Pray look into Isa. 54.9, 10; Ezek. 36.26; and Jer. 32.38-40. Now, think with me. These promises just read to you were made either to the Jews of the old dispensation, or to the Jews of a future time, or to the Church of God composed of Jews and Gentiles in all dispensations. Which is most likely?
If they were made to the Jews of the old dispensation, it is plain they were never fulfilled; if to the Jews of a future time, it is obvious that such Jews will need an Almighty Regenerator and Preserver, and if such Jews need such a Regenerator and Preserver, why should not the Gentiles or we? For how should it come to pass that we should have hearts less obstinate and stony than the Jews? Or why should it be necessary for God to undertake all this for the Jews and not for us? Can Gentiles do with less help from above than Jews? Nay, “There is no difference, all have sinned and come short of the glory of God,” Rom. 3.22-3.
But the fact is, those promises are not for the Jews of any dispensation, but for the Church at large, for the whole election of grace in all ages (see Jno. 6.45; Heb. 8.10).
In those promises the elect are secured on both sides: God will never cast them off. and they shall never desert Him!
But the fact is, those promises are not for the Jews of any say that it may be shown there are 600 passages of Scripture that might be brought forward to prove the point in hand.
I would now proceed to adduce a few arguments in proof of final perseverance.
1. If the Church were not preserved, the foundation of God’s calling or election would be altogether shaken, calling being according to God’s purpose, Rom. 8.28. If every individual of the Church were not preserved, Christ might possibly have no Church: for where one may perish, all might perish.
2. If the Church were not preserved, Christ’s fidelity would be impeachable: for He undertook the care of each and every member of it, John 6.39.
3. If the Church were not preserved, the covenant of grace would not be ordered in all things and sure (2 Sam. 5), but would be liable to be made null and void like any other covenant.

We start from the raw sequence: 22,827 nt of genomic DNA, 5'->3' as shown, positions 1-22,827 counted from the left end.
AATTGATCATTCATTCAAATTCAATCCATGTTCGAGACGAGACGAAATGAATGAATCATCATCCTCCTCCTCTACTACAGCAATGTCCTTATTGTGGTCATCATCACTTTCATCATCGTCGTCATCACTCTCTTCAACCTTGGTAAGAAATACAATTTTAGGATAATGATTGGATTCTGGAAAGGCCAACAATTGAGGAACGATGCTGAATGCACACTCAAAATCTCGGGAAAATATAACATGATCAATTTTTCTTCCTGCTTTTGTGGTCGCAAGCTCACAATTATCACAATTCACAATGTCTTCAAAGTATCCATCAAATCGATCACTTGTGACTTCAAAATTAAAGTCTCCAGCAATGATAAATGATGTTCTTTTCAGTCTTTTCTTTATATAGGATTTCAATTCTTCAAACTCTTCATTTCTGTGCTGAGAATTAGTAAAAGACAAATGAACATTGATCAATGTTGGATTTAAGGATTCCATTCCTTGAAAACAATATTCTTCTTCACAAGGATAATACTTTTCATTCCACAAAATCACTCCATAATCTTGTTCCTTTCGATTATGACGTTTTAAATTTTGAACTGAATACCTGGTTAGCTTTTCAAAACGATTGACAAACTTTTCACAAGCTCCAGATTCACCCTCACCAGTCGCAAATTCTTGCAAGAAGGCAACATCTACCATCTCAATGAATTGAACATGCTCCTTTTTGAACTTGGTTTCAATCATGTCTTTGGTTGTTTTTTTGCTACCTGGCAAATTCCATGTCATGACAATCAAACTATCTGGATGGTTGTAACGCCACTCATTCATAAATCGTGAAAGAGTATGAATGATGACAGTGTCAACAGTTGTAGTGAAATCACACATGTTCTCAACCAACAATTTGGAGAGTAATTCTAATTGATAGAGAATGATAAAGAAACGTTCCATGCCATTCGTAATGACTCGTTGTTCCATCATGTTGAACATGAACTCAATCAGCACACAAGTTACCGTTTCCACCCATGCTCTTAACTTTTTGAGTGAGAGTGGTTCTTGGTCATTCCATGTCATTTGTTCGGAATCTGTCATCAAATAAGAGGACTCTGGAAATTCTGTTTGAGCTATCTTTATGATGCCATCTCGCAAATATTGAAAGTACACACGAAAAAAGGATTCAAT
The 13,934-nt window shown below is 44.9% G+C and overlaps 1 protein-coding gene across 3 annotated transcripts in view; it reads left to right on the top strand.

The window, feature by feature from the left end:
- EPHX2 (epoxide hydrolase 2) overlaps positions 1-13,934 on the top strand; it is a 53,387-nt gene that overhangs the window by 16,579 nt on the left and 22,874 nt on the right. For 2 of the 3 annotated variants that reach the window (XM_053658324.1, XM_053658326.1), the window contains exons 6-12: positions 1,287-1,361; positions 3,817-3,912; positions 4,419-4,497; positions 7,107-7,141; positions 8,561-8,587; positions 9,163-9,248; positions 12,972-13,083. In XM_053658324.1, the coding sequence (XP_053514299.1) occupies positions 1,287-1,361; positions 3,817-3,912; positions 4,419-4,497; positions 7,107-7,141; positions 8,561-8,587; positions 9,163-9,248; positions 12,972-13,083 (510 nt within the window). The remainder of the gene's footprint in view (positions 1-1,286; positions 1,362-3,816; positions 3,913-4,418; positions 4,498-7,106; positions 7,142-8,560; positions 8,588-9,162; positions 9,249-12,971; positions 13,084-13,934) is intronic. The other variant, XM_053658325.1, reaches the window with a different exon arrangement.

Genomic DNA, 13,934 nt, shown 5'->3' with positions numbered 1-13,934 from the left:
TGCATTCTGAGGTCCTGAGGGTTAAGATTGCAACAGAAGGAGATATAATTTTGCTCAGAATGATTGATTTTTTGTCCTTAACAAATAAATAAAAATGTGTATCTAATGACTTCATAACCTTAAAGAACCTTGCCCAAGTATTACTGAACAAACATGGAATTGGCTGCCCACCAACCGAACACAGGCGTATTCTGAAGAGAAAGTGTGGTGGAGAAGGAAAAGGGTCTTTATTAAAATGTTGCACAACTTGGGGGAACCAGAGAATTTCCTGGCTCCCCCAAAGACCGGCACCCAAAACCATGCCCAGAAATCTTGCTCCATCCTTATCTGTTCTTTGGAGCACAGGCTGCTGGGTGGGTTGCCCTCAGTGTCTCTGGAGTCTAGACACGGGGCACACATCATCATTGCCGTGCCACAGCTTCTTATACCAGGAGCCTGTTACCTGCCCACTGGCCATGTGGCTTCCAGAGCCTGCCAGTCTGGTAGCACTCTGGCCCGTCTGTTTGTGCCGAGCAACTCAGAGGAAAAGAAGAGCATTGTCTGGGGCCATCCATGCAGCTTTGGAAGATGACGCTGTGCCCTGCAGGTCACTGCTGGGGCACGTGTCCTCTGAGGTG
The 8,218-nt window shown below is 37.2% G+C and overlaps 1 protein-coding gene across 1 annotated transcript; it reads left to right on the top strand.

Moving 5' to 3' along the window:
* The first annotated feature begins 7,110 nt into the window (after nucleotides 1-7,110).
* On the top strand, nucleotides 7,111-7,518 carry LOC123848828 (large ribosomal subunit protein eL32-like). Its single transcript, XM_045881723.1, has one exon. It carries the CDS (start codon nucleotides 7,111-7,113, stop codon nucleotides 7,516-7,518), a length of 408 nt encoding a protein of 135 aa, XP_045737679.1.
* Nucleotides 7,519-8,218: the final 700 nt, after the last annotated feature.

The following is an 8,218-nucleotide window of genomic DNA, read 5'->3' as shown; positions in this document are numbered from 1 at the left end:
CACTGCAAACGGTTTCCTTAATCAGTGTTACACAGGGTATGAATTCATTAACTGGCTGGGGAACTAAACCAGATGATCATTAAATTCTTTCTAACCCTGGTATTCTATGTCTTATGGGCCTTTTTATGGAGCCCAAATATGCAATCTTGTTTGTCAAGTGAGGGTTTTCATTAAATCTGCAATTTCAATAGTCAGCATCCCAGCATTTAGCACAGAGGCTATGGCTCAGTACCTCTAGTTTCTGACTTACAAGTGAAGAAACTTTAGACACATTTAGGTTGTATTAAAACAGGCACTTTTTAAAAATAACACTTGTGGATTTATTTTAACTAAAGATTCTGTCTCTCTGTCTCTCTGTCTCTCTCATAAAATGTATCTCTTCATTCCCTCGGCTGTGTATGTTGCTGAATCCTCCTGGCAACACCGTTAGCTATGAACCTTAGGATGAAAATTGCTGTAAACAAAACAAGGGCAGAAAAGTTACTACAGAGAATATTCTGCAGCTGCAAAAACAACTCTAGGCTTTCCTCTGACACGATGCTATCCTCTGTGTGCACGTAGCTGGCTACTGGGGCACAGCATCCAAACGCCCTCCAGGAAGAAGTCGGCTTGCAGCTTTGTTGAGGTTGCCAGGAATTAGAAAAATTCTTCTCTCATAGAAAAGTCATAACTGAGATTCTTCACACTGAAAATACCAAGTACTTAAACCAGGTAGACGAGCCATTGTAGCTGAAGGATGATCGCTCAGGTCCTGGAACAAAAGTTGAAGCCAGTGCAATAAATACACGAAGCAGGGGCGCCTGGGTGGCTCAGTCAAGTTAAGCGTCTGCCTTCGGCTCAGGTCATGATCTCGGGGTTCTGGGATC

4. If the Church were not preserved, the union of the saints with Christ would be a mockery and a nonentity, and Christ’s saying would be meaningless, “Because I live, ye shall live also; and in that day ye shall know that I am in My Father, and you in Me, and I in you,” John 14.19,2C.
5. If the Church were not preserved, the efficacy of Christ’s intercession would be frustrated. John 11.42; 17.9; Luke 22.31,32.
I hold it to be awful blasphemy to suppose that it is possible for Christ to plead in vain at the Father’s hands. I can have no hesitation in declaring before assembled worlds of any individual sinner – “Be assured, if Christ has ever interceded for you, you must be saved with an everlasting salvation!”
6. If the Church were not preserved, the promise of the Spirit to be with her for ever would not be true, John 14.16.
7. If the Church were not preserved, the saints would have no reason to rejoice on earth, Phil. 3.1 and 4.4. How could any man rejoice if he were not sure but at the last gasp he might fail and fall away?
I dare say some of our sceptical friends will even here object, and say, “But the saints are exhorted to fear.”
To whom I reply. Go and learn what is the distinction between slavish and reverential fear. The one the saints need not have, for they are delivered into the glorious liberty of the sons of God; the other they shall have, for God has promised, Jer. 32.40.
8. If the Church were not preserved, the sacred Trinity would all be baffled! For the Father predestinated the Church to eternal salvation, Rom. 8.28. The Son purchased the Church with the most dreadful horrors of soul, and an accursed death, Gal. 3.13. The Holy Spirit takes possession of the hearts of the elect, making each willing in the day of Christ’s power, Psa. 110.3.
But if the Church be not preserved God is cheated out of that which He set His eyes and desires upon, and nature is proclaimed victor-the creature overpowering the Creator!
I might confirm all that has been already said by reminding you of the various similitudes by which the elect, the Church, the saints are represented in the Scriptures. They are the Lord’s own portion, and the lot of His inheritance, Deut. 32.9;
His jewels, Mal. 3.17; set as a seal upon His heart and on His arm. Song 8.6; graven on the palms of His hands, and their walls are continually before Him, Isa. 49.16; they are members of Christ’s body, of His flesh, and of His bones, Eph. 5.30, Col. 1.18; living branches of the true vine, John 15.1, 2; the espoused to Christ, the Bridegroom, John 3.29; 2 Cor. 11.2;